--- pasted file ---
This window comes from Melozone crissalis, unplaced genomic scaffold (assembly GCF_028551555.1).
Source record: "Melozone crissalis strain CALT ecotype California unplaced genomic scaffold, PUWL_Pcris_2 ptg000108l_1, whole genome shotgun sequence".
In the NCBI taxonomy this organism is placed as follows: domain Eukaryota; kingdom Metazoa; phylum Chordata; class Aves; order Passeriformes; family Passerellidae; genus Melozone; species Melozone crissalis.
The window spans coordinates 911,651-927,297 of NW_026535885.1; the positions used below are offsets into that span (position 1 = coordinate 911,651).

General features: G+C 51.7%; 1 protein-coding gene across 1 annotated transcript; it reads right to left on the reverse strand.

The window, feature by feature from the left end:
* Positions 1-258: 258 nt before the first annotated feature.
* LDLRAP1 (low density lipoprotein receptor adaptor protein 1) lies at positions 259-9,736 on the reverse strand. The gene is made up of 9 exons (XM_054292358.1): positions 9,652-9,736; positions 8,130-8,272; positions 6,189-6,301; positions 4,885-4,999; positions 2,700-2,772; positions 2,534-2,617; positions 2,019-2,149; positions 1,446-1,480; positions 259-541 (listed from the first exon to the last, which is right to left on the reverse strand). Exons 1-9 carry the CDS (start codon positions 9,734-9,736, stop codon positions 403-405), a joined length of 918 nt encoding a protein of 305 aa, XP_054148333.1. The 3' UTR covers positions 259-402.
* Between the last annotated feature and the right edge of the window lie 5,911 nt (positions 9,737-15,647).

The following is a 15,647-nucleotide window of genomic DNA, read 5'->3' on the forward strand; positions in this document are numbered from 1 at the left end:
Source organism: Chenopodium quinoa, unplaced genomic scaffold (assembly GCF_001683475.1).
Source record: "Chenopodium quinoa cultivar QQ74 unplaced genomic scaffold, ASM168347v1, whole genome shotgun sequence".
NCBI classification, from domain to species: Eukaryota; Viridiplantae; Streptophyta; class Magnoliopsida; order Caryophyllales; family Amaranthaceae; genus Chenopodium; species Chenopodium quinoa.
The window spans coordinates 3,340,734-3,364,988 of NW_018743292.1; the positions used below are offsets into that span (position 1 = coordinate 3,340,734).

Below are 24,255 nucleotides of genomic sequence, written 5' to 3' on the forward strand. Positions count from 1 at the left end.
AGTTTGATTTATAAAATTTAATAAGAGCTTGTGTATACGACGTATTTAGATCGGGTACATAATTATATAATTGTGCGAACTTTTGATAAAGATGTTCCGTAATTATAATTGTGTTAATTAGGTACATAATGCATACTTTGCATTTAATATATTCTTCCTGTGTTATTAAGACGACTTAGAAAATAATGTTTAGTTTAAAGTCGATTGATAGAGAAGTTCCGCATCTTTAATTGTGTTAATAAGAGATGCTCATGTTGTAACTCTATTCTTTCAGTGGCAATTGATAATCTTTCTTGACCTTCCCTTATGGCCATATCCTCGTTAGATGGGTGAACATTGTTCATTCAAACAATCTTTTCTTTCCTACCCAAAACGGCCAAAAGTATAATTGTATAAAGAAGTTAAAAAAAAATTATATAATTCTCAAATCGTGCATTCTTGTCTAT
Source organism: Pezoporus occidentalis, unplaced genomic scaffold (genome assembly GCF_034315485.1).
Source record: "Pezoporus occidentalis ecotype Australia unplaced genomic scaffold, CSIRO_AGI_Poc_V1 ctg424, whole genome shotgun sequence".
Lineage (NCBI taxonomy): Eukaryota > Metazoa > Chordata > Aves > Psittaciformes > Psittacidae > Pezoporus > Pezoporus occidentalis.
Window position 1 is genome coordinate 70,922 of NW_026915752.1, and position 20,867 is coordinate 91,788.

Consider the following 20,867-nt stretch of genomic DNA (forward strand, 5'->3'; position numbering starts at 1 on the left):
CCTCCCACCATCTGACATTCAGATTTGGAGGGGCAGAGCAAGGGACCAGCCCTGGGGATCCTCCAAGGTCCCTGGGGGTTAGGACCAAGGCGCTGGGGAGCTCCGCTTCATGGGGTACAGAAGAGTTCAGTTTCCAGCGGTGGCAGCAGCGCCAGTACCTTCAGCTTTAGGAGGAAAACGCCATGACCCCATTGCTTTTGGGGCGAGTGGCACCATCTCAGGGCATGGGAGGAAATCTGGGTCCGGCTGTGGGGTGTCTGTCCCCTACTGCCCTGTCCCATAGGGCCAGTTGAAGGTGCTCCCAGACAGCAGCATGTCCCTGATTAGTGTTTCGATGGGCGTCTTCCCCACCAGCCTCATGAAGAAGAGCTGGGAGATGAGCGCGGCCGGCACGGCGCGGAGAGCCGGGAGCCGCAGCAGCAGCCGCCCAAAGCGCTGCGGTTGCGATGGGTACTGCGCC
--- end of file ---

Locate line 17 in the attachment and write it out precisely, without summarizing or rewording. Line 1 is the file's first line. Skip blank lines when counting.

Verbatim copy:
Source organism: Pezoporus occidentalis, unplaced genomic scaffold (genome assembly GCF_034315485.1).